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Microsoft has closed Hi-Fi Rush developer Tango Gameworks, Redfall studio Arkane Austin and more

Hi-Fi Rush screenshot
Hi-FI Rush. Image: Tango Gameworks

It’s only Tuesday and already the gaming industry is having its second PR nightmare. But Microsoft shuttering a number of Bethesda and Zenimax studios makes Sony’s Helldivers 2 blunder pale in comparison. Yes, you read that right: Microsoft has today announced that four studios, including Redfall developer Arkane Austin and Hi-Fi Rush developer Tango Gameworks are being closed.

IGN has shared a verified email sent to staff from head of Xbox Game Studios Matt Booty, which highlights the closures — described in the email as company “changes” and a “reprioritization of titles and resources”.

Arkane Austin’s closure means that further development on Redfall will end. The last update the game received is its final one. Microsoft has previously sold a Hero DLC bundle for content that never arrived in the game, and the email states that players will be provided “make-good offers” if they’ve purchased it. We’re not sure if that means an instant refund or if it’s some kind of reward elsewhere.

These “changes” to Bethesda/Zenimax also bring about the closure of Alpha Dog Games, a mobile studio who most recently worked on Mighty DOOM. Mighty DOOM will be sunsetted in August, and players will no longer be able to make in-game purchases. Roundhouse Studios, who assisted with Redfall, are also being closed, with all staff instead joining Zenimax Online Studios.

Perhaps the most shocking closure of all, though, is Tango Gameworks, the studio behind The Evil Within and Ghostwire: Tokyo. Most recently it has released Hi-Fi Rush on Xbox, one of the best-received first party games on the platform. It’s unclear from Microsoft’s email where the staff of Tango Gameworks will end up, with the email simply thanking them for their contributions.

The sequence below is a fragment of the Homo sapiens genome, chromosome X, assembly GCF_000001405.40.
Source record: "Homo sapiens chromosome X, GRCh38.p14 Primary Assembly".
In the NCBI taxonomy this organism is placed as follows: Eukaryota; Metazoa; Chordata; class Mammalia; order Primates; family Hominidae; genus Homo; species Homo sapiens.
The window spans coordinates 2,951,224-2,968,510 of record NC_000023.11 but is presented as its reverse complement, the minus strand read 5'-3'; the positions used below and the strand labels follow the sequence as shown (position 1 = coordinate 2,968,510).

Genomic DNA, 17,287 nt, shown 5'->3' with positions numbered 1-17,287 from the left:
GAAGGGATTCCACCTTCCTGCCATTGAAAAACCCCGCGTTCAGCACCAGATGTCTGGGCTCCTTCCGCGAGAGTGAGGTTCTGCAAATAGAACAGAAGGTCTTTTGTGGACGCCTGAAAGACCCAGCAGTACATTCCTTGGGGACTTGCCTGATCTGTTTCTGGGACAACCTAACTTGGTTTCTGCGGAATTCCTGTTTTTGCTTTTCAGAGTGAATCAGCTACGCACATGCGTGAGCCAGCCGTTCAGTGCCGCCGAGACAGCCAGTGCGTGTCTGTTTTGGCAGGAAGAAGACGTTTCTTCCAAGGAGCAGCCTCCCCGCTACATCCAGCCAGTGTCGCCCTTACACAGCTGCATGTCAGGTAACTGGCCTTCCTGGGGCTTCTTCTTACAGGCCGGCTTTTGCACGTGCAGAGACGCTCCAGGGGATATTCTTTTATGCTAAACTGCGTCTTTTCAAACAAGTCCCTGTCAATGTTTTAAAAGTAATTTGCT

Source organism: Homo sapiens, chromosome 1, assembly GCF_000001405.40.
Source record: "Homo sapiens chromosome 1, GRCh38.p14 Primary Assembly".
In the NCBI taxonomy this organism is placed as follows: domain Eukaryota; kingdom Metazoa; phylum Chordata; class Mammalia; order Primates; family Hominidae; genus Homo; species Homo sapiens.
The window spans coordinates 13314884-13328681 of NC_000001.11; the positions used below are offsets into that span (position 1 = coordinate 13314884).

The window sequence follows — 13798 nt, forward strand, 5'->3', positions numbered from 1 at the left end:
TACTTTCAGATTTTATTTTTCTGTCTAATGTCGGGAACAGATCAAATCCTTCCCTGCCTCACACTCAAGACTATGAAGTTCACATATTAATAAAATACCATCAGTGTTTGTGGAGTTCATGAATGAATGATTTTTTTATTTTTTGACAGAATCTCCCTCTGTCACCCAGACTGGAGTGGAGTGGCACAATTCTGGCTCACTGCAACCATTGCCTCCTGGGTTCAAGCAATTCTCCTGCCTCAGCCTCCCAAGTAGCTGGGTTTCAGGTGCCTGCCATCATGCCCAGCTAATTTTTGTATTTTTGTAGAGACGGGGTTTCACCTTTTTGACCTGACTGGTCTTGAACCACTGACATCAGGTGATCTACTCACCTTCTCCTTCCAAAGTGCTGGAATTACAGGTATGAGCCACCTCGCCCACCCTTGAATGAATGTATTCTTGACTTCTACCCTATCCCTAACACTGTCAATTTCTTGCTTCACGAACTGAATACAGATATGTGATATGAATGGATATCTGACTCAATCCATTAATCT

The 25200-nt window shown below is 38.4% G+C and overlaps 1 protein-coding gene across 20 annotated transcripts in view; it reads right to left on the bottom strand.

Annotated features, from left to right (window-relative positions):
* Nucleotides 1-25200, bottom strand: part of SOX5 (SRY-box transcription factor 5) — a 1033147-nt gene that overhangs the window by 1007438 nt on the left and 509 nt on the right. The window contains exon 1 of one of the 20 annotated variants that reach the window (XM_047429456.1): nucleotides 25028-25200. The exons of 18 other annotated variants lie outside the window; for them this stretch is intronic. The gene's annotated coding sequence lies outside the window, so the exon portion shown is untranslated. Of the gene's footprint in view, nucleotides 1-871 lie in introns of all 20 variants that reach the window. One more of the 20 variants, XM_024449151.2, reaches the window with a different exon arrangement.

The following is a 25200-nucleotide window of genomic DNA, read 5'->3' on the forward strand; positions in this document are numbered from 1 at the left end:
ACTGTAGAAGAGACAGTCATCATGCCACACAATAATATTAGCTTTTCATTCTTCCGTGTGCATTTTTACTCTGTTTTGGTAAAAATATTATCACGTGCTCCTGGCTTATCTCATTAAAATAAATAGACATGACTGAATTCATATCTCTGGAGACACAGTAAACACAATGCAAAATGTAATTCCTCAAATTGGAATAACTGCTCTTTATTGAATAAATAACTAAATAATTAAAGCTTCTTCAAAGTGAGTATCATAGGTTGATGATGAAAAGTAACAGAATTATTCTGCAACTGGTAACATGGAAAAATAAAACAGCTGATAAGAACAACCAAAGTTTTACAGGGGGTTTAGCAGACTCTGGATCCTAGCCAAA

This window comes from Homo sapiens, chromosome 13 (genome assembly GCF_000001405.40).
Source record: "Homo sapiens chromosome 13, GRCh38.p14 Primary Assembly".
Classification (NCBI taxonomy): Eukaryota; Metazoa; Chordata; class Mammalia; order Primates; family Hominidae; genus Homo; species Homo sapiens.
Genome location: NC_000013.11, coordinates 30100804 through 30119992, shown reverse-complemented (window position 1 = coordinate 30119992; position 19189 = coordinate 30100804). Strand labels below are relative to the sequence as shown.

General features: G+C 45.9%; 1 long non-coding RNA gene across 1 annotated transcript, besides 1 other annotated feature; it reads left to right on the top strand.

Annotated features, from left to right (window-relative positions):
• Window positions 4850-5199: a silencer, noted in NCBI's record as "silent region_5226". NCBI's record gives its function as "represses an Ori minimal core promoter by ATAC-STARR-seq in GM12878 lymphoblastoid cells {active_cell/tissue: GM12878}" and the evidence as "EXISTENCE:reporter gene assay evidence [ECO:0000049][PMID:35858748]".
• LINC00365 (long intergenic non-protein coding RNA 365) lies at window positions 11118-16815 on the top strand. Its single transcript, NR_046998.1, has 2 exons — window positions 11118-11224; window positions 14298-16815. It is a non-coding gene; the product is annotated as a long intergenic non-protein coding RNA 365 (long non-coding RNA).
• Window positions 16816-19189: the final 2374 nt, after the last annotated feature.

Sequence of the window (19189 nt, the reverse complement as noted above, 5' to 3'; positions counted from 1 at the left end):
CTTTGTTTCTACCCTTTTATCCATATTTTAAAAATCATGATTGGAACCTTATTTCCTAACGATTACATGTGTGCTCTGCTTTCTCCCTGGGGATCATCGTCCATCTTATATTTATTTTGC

Booty’s email also states that “a small number of roles across select Bethesda publishing and corporate teams will also be eliminated”. It’s not clear how many staff make up that “small number”.

What is clear, however, is that most people within the affected studios have only found out this news today, at the same time as the rest of the world. It’s a baffling decision, and it’s been very poorly received by… well, just about everyone. It’s also got to be concerning for other Microsoft-owned studios, knowing that such an announcement could come at any moment. And with Tango Gameworks amongst the mix, it seems not even a well-received game — something Microsoft should be holding very dearly — isn’t enough to save them.

Editor in chief // Kim's been into video games since playing Dizzy on her brother's Commodore 64 as a nipper. She'll give just about anything a go, but she's got a particular soft spot for indie adventures. If she's not gaming, she'll be building Lego, reading a thriller, watching something spooky or... asleep. She does love to sleep.